Bloomberg qualifies for debate ahead of Nevada caucuses

Former New York Mayor and Democratic presidential hopeful qualifies for debate to take place in Las Vegas on Wednesday.

Arutz Sheva Staff ,

Michael Bloomberg
Michael Bloomberg
Reuters

Former New York Mayor Mike Bloomberg will finally go toe to toe on a debate stage with his fellow Democratic presidential hopefuls, JTA reports Tuesday.

The billionaire businessman qualified for Wednesday’s debate in Las Vegas, ahead of the Nevada caucuses on Saturday. Many of Bloomberg’s rivals in the race have criticized his self-funded run for the White House.

Bloomberg qualified early on Tuesday after coming in at 19 percent in a new NPR/PBS NewsHour/Marist poll, second to Senator Bernie Sanders.

In late January, the Democratic National Committee unveiled new debate rules that drop the requirement that candidates obtain a minimum number of campaign contributors. This paved the way for Bloomberg to take the debate stage, since he is using his private wealth to fund his campaign and is not taking donations, noted JTA.

It will be Bloomberg’s first debate since 2009, according to Politico. Another Democratic debate is scheduled for February 25 in Charleston, South Carolina.

A poll taken at the beginning of December, a week after he entered the race, showed that Bloomberg’s bid for the Democratic presidential nomination had picked up speed.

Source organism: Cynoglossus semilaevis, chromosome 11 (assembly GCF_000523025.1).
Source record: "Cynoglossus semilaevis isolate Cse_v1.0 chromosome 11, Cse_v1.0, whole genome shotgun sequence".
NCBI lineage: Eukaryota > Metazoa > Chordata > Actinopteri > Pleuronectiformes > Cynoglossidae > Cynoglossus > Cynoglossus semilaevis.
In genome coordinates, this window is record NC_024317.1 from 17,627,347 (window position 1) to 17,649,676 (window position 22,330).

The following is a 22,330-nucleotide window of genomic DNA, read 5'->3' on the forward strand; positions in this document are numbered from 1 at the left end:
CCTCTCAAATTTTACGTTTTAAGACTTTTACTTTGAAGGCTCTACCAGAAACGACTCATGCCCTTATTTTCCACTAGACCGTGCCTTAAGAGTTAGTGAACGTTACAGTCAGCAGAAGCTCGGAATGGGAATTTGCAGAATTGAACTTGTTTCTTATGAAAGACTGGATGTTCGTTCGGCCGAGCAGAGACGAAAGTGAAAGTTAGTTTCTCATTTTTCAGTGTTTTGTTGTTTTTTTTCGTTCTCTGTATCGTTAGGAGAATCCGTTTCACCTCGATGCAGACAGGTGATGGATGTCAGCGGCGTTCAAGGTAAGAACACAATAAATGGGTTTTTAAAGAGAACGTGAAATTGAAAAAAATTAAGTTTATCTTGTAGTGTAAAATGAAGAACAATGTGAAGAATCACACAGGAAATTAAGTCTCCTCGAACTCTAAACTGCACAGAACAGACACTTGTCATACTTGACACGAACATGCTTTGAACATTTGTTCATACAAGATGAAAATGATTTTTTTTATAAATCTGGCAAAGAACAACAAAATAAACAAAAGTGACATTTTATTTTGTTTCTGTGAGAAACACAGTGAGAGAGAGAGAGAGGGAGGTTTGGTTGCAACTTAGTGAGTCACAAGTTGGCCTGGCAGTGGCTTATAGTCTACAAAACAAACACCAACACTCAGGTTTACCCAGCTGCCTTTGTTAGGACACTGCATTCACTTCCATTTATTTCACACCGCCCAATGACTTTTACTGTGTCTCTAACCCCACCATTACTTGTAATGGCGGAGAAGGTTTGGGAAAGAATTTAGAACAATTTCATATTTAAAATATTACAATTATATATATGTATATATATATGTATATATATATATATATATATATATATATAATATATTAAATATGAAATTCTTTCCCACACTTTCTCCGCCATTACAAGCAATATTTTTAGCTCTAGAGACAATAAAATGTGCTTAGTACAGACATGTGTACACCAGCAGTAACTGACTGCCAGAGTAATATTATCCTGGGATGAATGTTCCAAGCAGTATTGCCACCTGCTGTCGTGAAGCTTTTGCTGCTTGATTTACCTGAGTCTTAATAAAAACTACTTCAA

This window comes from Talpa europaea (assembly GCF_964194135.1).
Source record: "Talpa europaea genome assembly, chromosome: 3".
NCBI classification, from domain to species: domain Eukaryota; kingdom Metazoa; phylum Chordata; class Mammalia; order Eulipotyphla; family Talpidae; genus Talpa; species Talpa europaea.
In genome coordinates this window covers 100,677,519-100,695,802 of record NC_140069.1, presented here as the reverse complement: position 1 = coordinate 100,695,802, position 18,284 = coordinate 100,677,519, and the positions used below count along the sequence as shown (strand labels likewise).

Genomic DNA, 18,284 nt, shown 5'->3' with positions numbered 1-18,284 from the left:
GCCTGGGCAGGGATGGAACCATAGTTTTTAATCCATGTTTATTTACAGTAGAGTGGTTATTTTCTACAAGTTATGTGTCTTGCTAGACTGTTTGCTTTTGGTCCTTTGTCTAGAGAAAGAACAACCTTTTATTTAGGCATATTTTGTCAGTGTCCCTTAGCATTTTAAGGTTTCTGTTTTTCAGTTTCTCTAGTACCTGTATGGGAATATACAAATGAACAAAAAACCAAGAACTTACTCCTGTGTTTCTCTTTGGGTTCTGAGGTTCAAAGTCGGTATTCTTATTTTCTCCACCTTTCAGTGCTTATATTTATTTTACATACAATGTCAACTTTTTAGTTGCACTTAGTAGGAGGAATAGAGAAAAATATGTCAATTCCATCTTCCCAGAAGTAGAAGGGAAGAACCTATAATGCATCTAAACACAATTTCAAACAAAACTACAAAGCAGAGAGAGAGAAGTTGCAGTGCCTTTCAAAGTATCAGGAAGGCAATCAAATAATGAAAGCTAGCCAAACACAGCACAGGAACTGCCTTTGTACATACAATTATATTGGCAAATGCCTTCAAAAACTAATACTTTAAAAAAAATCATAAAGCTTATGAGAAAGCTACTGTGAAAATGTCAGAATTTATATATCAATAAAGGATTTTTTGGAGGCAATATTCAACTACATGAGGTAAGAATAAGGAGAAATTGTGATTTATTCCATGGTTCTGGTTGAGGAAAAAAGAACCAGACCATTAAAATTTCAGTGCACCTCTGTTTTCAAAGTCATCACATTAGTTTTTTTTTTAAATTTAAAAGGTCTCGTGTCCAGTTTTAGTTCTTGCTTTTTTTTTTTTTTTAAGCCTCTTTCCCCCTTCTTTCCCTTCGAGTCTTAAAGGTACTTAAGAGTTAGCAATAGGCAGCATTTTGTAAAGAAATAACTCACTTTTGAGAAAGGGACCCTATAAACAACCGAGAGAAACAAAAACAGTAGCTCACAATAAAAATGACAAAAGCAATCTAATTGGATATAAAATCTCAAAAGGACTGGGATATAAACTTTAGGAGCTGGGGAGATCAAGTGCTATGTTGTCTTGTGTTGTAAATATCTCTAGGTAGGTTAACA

As Bloomberg was preparing to enter the race, President Donald Trump downplayed his presidential bid, telling reporters, “Little Michael will fail. There’s nobody I’d rather run against than Little Michael. I‘ve known Michael Bloomberg for a long time. He said a lot of great things about Trump. But I know Michael. He became just a nothing. He’s not going to do well, but I think he’s going to hurt Biden, actually.”

Last month, Bloomberg declared that he is willing to invest his entire fortune in his bid to defeat Trump in this November’s general election.

Sanders, the frontrunner for the Democratic nomination and the winner of the New Hampshire primary last week, has been on the attack against Bloomberg and his entry into the race without participating in the first caucuses and primaries.

“I’ve got news for Mr. Bloomberg, and that is the American people are sick and tired of billionaires buying elections,” Sanders said at a campaign event Sunday in Nevada.

Both candidates are Jewish.

Bloomberg has spent over $300 million nationwide on television ads, which is more than the rest of the Democratic candidates combined.




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